Public subsidies, no accountability
As of May 2003, there were 11,238 wells in the Powder River Basin. Under the current plan, the number of CBM wells is projected to climb to 77,000 within the next ten years. If half of these wells become eligible for pending tax credits, the subsidy received by oil and gas drillers would exceed $300 million per year.
A fair shake for the people of Montana and Wyoming
The first section of the report outlines the requirements of sound economic analysis and introduces the tenets of the precautionary principle—assigning full value to human health and the environment, taking uncertainty into account and describing full costs and harms. Details of CBM expansion plans are presented, along with analysis of known and unknown costs, risks, and benefits.
Findings are summarized in tables presenting qualitative costs, risks, and benefits of CBM drilling over time. These tables demonstrate that benefits are weighted heavily to energy companies and occur in the short term, while costs and risks are distributed over a longer term and accrue to the public.
Toward a Sound Energy Policy
A certain number of damage agreements have been negotiated but these are limited in scope, and landowners often have little bargaining power.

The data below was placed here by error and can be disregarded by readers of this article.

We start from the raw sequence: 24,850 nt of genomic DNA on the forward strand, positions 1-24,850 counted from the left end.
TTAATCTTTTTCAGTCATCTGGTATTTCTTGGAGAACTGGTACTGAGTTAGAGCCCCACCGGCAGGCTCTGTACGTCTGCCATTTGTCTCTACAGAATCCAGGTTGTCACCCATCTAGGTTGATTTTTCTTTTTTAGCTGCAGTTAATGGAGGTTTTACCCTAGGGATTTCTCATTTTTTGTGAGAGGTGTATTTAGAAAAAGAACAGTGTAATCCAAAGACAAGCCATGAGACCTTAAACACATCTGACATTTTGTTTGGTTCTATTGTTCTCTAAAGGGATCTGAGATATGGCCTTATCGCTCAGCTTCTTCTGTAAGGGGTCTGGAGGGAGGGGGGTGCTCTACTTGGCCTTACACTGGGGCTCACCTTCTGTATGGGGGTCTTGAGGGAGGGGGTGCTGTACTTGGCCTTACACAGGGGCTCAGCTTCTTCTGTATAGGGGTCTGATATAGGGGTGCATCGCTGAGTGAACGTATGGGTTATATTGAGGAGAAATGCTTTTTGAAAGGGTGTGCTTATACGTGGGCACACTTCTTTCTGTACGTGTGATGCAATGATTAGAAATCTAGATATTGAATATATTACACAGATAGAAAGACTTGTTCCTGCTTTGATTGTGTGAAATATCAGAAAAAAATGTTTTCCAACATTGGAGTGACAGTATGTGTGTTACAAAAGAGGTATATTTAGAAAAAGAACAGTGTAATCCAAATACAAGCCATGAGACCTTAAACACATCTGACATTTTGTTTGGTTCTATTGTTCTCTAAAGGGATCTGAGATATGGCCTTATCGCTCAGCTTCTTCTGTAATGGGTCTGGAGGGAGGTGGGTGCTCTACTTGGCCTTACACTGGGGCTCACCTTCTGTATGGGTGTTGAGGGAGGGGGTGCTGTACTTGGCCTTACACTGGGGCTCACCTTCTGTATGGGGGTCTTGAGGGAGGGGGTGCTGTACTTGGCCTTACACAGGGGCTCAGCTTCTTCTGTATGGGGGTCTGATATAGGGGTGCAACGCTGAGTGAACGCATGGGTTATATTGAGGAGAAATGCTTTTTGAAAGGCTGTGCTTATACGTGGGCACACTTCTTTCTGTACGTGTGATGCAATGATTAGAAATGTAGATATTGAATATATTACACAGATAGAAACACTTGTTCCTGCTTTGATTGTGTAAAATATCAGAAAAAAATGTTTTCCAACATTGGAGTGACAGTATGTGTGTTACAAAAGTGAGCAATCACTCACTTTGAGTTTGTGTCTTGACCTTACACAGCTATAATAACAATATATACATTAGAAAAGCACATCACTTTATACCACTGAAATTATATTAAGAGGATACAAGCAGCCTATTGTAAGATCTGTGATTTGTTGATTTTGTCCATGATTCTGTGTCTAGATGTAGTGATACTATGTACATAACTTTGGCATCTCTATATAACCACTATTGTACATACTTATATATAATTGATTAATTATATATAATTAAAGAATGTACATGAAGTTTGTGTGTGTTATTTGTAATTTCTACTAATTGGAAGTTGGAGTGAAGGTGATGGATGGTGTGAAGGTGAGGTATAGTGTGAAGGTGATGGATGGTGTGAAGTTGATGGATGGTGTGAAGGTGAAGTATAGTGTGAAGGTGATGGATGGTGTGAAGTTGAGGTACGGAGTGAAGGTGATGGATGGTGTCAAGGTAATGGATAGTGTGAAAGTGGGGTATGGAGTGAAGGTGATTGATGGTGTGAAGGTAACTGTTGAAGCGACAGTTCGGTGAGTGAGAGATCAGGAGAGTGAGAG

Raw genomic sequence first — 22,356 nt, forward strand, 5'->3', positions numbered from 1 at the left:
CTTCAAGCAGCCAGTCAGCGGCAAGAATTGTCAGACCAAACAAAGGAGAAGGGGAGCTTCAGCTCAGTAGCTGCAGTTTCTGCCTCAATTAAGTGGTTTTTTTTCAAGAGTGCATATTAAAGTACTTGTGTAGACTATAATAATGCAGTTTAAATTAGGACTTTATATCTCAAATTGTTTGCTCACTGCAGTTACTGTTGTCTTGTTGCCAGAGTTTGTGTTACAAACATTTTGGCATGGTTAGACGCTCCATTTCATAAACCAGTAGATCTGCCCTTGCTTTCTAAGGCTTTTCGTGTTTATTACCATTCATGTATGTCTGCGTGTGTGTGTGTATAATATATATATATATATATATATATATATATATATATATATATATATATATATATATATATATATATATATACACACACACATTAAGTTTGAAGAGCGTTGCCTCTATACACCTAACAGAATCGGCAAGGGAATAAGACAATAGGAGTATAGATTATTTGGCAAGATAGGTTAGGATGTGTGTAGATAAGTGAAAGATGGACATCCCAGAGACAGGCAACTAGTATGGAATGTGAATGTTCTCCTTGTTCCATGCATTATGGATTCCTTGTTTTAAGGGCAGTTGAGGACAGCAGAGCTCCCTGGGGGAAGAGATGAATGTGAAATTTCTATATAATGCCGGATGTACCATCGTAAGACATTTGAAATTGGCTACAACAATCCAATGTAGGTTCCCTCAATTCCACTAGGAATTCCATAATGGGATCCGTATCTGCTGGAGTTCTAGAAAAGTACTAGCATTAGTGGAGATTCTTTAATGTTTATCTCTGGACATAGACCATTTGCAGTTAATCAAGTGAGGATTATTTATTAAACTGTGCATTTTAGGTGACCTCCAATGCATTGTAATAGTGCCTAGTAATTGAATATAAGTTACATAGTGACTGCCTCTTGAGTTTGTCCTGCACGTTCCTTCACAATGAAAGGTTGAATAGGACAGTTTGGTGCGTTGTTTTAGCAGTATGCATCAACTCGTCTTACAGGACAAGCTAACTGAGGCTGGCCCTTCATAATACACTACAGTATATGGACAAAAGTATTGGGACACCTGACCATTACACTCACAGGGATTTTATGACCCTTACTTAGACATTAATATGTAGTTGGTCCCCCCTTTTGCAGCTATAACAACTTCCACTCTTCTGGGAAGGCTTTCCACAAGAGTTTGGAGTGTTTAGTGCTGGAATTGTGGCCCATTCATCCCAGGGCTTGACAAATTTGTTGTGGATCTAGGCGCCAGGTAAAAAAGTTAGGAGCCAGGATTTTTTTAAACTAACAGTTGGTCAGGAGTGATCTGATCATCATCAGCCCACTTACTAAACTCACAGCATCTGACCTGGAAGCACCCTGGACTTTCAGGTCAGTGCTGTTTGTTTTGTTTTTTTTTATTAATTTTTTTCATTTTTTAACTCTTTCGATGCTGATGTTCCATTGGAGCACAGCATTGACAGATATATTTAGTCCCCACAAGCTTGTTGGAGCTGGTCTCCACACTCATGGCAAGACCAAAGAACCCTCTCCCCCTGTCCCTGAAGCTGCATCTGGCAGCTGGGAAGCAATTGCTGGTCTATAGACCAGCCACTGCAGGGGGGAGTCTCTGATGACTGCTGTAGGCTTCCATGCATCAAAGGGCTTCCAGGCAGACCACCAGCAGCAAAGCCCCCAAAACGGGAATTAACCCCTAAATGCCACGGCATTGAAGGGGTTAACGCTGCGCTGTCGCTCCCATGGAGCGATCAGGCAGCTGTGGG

Assurance bonding could provide a more comprehensive solution. Environmental assurance bonds would shift the burdens of risk and responsibility onto those who gain from the activities that carry the risk--an essential corollary of the precautionary principle.
Developing and applying this tool would require considerable courage and determination on the part of public officials dedicated to upholding their responsibilities as public trustees. Wyoming Governor Dave Freudenthal's proposed coalbed methane contingency fund to compensate for unforeseen damages is a form of assurance bond. The proposed $50 million fund would have been too small to address the real needs, and it was quickly tabled in the face of industry opposition, but the idea was sound. Implementing it would require strong public support for officials willing to use such tools to protect the public trust.
The report concludes by placing coalbed methane in the larger context of national energy and water policies. Coalbed methane development poses a choice between natural gas and water, two resources of enormous practical and symbolic importance. The fossil fuel represents the U.S. economy's previous foundations and the problems it has created, while water represents both our enduring basic needs and humanity's emerging challenges.
Appendix A lists the major corporate, government, and NGO actors in coalbed methane development and assembles information that may be helpful in holding the CBM private sector accountable to the public good. In addition to the state departments of environmental quality and boards of oil and gas, the report acknowledges the governors' responsibilities. Since most of the agencies involved in regulating various aspects of CBM development have assiduously avoided responsibility for the processes as a whole, constituents should call upon chief executives of the respective states to become involved.
Contact for this report: Nancy Myers
Download 'Easy Money, Hidden Costs' in PDF format.